The Anglo-Saxons were a Germanic people that crossed the North Sea to Britain in 449 AD. These Germanic tribes brought along many ideals. They were a people who admired men of outstanding courage and heroic ability. They also placed high importance on loyalty, which was an essential ingredient to achieve the success of not only the tribe but the entire kingdom. They were also a people that realized the shortness of life and therefore completed heroic acts to achieve fame. These three ideals of the Anglo-Saxon culture namely: loyalty, heroism and fame, are clearly manifested in England's heroic epic, Beowulf.

In Beowulf, loyalty is made evident by means of the way the "Band" treated their prince Beowulf, and the way the soldiers treated their king, Hrothgar. Although Beowulf's Band realized that their efforts against Grendel were insignificant they still were favourable inclined to give their lives on behalf of Beowulf, their prince. For example, the poem stated, "All of Beowulf's Band had jumped from their beds, ancestral swords raised and ready, determined to protect their prince if they could". So the Band's subjection remained even though they had recognized the fact that Grendel, the coward that he was, had laid spells that incapacitated their weapons. Another means by which loyalty was made apparent in the poem was by the reaction of Hrothgar's soldiers to Beowulf after Beowulf had achieved victory. The soldiers could have easily forgotten about their king, Hrothgar, while Beowulf was being praised for his generosity and success in defeating Grendel.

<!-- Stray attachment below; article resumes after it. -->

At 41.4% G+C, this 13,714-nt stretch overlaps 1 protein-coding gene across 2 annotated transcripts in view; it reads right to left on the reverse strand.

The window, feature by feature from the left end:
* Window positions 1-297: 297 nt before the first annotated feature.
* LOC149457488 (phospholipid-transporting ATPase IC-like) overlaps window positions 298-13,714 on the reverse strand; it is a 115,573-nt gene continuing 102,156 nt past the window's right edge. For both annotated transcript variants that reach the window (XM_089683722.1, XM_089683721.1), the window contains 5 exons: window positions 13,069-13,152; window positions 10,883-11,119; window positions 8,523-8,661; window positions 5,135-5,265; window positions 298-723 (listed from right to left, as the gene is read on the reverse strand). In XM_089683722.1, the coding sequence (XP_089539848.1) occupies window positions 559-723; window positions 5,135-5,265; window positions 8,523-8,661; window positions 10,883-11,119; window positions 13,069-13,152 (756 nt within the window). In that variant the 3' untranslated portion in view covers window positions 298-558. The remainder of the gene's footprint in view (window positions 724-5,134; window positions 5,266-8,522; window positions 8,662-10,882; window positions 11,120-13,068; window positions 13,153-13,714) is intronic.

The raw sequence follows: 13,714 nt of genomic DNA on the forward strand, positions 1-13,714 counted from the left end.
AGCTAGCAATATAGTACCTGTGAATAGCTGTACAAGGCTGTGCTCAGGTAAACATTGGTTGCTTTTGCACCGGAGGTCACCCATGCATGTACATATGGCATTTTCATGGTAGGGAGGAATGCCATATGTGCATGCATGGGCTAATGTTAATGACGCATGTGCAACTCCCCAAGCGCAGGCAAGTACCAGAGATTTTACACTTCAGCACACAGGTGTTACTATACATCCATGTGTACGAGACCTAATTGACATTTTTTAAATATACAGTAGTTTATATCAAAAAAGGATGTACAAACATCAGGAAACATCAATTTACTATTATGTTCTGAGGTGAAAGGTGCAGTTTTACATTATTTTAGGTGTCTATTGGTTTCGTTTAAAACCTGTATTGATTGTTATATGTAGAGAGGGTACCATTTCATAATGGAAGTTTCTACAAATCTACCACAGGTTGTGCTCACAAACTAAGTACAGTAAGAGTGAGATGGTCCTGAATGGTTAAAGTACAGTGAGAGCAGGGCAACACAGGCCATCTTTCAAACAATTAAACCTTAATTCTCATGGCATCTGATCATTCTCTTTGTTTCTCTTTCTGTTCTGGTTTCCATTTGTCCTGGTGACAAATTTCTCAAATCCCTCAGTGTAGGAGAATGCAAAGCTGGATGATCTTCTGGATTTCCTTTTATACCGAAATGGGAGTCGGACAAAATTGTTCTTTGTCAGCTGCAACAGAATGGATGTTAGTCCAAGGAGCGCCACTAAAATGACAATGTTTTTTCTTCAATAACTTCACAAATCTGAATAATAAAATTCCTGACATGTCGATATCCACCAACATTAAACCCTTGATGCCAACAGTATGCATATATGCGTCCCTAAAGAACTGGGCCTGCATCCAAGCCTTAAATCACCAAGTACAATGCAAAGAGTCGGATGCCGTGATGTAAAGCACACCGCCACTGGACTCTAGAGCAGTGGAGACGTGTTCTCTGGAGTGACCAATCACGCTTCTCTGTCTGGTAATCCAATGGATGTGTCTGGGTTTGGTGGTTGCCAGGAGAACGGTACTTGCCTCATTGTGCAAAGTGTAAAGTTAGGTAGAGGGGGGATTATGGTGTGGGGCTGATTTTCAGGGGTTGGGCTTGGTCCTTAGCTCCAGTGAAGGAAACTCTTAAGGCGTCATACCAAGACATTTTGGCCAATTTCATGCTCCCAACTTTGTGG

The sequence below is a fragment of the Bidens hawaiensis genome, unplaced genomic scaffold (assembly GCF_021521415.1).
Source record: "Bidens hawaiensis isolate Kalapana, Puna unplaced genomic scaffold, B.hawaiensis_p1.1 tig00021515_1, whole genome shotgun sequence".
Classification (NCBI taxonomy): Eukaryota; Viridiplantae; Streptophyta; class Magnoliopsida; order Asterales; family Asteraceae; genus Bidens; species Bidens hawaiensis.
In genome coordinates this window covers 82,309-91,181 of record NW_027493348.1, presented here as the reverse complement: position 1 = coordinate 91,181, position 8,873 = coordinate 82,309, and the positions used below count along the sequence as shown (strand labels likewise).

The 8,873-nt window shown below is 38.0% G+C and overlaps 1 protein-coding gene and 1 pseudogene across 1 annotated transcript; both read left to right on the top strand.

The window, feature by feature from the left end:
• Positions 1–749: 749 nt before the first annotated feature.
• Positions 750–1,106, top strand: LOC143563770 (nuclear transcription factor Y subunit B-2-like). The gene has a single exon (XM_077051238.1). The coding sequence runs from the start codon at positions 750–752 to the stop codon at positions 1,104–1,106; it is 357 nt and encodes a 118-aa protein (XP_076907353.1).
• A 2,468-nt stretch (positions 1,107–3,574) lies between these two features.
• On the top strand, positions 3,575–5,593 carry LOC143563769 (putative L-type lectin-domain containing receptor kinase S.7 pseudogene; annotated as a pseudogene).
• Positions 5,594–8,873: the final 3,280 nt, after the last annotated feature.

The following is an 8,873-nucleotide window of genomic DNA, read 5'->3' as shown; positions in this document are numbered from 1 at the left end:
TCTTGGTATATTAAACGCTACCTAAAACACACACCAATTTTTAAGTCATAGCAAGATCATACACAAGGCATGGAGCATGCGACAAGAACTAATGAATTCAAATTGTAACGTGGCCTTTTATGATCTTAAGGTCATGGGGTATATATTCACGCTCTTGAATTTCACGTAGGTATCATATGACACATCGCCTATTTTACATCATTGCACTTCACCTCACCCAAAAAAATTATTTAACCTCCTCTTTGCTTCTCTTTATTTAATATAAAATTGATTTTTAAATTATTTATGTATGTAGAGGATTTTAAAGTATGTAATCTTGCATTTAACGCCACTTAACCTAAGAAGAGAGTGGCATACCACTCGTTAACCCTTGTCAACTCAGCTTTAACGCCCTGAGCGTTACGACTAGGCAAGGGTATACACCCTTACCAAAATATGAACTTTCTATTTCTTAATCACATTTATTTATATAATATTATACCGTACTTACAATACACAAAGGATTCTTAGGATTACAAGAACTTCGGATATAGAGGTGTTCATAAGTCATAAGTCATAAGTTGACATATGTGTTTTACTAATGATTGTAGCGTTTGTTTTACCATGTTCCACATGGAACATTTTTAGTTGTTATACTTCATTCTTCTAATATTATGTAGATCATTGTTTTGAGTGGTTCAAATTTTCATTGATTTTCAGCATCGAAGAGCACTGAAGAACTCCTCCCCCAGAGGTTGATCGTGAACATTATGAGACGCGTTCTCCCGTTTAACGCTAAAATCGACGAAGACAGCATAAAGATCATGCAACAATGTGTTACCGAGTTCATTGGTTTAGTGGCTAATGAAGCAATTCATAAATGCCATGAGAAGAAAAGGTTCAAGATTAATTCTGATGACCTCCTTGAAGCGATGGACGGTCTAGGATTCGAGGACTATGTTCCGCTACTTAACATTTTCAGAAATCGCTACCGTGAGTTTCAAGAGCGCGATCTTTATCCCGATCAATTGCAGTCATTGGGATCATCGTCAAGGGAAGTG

Hrothgar's men, however, took care not to berate their king. In lines 514 and 515 the poem stated, "No one meant Beowulf's praise to belittle Hrothgar, their kind and gracious king". Another ideal, heroism, is developed in Beowulf by means of Beowulf's heroic acts. Beowulf became a hero for the people because he had eliminated a "bloodthirsty fiend" that threatened the lives of the soldiers in the mead hall. The first step of heroism on the part of Beowulf, was making the long journey across the North Sea. The poem mentions in lines 479 and 480, "He who had come to them across the sea, bold and strong minded, had driven affliction off, purged He rot clean".

Hrothgar's men had realized Beowulf's amazing victory and expressed their feelings as shown in lines 510-513, "And over and over they swore that nowhere on earth or under the spreading sky... was there a warrior worthier to rule over men". The emphasis on heroism in the poem clearly shows its importance in the Anglo-Saxon culture. The Anglo-Saxons, however, were not only interested in the heroic act itself, but the fame that would result from heroism. The Anglo-Saxons had recognized the fact that man had an extremely short life span.

From this fact they logically concluded that the only way to make themselves known and preserve their identities was by completing a heroic deed and becoming famous for it. Beowulf did exactly that; he achieved fame and his legend lives on even today. However, Beowulf shows us how Beowulf's fame was made apparent. To illustrate, in lines 519-522 the poem states, "And sometimes a proud old soldier who had heard songs of ancient heroes... would weave a net of words for Beowulf's victory". So in Anglo-Saxon days, shops or wandering poets would recall these battles and the names and legacies of courageous, brave and heroic men would live on even after the heroes themselves had died. This is clearly demonstrated in the last part of the poem.

In conclusion, Beowulf does an excellent job of highlighting the three main elements of Anglo-Saxon society: loyalty, heroism and fame. The people displayed subjection to their kings and leaders, and the completed heroic acts to achieve fame, and become models for others to follow. Every society has their own ideals, as the Anglo-Saxons did. Each and every one of us should give consideration as to how these ideals contribute or hinder our modern societies.